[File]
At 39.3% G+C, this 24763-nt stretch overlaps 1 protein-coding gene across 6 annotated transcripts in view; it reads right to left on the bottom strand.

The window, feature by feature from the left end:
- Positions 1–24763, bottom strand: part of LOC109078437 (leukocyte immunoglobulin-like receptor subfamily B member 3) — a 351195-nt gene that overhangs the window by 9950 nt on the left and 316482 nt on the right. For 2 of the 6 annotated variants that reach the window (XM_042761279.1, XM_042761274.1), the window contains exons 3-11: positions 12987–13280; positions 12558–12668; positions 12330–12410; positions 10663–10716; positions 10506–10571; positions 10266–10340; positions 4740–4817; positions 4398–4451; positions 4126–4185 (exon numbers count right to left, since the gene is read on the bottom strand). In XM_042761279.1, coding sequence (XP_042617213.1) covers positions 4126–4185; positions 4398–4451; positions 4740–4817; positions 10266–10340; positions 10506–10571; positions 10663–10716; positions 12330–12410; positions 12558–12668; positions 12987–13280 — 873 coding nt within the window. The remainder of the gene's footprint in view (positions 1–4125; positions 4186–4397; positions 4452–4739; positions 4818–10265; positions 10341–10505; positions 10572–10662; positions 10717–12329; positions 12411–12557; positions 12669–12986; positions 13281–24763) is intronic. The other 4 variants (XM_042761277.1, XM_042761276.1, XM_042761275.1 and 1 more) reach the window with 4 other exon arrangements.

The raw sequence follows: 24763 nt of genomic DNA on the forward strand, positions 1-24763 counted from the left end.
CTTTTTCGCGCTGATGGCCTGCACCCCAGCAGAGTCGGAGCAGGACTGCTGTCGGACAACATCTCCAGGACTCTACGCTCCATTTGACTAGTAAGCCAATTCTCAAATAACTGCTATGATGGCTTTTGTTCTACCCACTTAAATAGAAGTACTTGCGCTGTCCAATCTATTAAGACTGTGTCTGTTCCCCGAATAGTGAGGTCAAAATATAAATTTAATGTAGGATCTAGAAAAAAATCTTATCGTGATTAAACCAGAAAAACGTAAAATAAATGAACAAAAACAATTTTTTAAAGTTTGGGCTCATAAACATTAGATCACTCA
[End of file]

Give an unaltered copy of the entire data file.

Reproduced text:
At 39.3% G+C, this 24763-nt stretch overlaps 1 protein-coding gene across 6 annotated transcripts in view; it reads right to left on the bottom strand.

The window, feature by feature from the left end:
- Positions 1–24763, bottom strand: part of LOC109078437 (leukocyte immunoglobulin-like receptor subfamily B member 3) — a 351195-nt gene that overhangs the window by 9950 nt on the left and 316482 nt on the right. For 2 of the 6 annotated variants that reach the window (XM_042761279.1, XM_042761274.1), the window contains exons 3-11: positions 12987–13280; positions 12558–12668; positions 12330–12410; positions 10663–10716; positions 10506–10571; positions 10266–10340; positions 4740–4817; positions 4398–4451; positions 4126–4185 (exon numbers count right to left, since the gene is read on the bottom strand). In XM_042761279.1, coding sequence (XP_042617213.1) covers positions 4126–4185; positions 4398–4451; positions 4740–4817; positions 10266–10340; positions 10506–10571; positions 10663–10716; positions 12330–12410; positions 12558–12668; positions 12987–13280 — 873 coding nt within the window. The remainder of the gene's footprint in view (positions 1–4125; positions 4186–4397; positions 4452–4739; positions 4818–10265; positions 10341–10505; positions 10572–10662; positions 10717–12329; positions 12411–12557; positions 12669–12986; positions 13281–24763) is intronic. The other 4 variants (XM_042761277.1, XM_042761276.1, XM_042761275.1 and 1 more) reach the window with 4 other exon arrangements.

The raw sequence follows: 24763 nt of genomic DNA on the forward strand, positions 1-24763 counted from the left end.
CTTTTTCGCGCTGATGGCCTGCACCCCAGCAGAGTCGGAGCAGGACTGCTGTCGGACAACATCTCCAGGACTCTACGCTCCATTTGACTAGTAAGCCAATTCTCAAATAACTGCTATGATGGCTTTTGTTCTACCCACTTAAATAGAAGTACTTGCGCTGTCCAATCTATTAAGACTGTGTCTGTTCCCCGAATAGTGAGGTCAAAATATAAATTTAATGTAGGATCTAGAAAAAAATCTTATCGTGATTAAACCAGAAAAACGTAAAATAAATGAACAAAAACAATTTTTTAAAGTTTGGGCTCATAAACATTAGATCACTCA